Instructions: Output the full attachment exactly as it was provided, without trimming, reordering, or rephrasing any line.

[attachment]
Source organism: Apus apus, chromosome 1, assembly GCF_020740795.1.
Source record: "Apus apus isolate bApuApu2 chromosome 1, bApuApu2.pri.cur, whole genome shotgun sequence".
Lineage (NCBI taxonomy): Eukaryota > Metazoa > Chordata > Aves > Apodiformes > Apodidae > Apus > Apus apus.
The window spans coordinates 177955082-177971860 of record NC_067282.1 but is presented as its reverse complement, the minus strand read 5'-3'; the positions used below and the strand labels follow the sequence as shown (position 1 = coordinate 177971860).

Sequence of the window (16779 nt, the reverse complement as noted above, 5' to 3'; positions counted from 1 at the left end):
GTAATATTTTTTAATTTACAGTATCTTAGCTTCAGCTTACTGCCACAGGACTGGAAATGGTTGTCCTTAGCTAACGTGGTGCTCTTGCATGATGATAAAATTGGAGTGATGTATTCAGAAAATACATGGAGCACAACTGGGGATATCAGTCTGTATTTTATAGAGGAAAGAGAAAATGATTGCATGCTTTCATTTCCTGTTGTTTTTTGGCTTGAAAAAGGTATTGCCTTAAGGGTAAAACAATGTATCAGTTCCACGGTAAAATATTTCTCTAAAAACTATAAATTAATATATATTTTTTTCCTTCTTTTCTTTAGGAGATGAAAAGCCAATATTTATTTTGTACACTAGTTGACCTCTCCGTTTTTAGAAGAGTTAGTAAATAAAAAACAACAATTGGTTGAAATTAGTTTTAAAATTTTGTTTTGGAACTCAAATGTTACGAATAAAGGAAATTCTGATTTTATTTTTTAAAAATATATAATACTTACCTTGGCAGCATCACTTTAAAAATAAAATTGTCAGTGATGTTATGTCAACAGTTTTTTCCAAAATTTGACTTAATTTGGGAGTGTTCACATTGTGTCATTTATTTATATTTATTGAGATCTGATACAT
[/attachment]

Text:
Source organism: Apus apus, chromosome 1, assembly GCF_020740795.1.
Source record: "Apus apus isolate bApuApu2 chromosome 1, bApuApu2.pri.cur, whole genome shotgun sequence".
Lineage (NCBI taxonomy): Eukaryota > Metazoa > Chordata > Aves > Apodiformes > Apodidae > Apus > Apus apus.
The window spans coordinates 177955082-177971860 of record NC_067282.1 but is presented as its reverse complement, the minus strand read 5'-3'; the positions used below and the strand labels follow the sequence as shown (position 1 = coordinate 177971860).

Sequence of the window (16779 nt, the reverse complement as noted above, 5' to 3'; positions counted from 1 at the left end):
GTAATATTTTTTAATTTACAGTATCTTAGCTTCAGCTTACTGCCACAGGACTGGAAATGGTTGTCCTTAGCTAACGTGGTGCTCTTGCATGATGATAAAATTGGAGTGATGTATTCAGAAAATACATGGAGCACAACTGGGGATATCAGTCTGTATTTTATAGAGGAAAGAGAAAATGATTGCATGCTTTCATTTCCTGTTGTTTTTTGGCTTGAAAAAGGTATTGCCTTAAGGGTAAAACAATGTATCAGTTCCACGGTAAAATATTTCTCTAAAAACTATAAATTAATATATATTTTTTTCCTTCTTTTCTTTAGGAGATGAAAAGCCAATATTTATTTTGTACACTAGTTGACCTCTCCGTTTTTAGAAGAGTTAGTAAATAAAAAACAACAATTGGTTGAAATTAGTTTTAAAATTTTGTTTTGGAACTCAAATGTTACGAATAAAGGAAATTCTGATTTTATTTTTTAAAAATATATAATACTTACCTTGGCAGCATCACTTTAAAAATAAAATTGTCAGTGATGTTATGTCAACAGTTTTTTCCAAAATTTGACTTAATTTGGGAGTGTTCACATTGTGTCATTTATTTATATTTATTGAGATCTGATACAT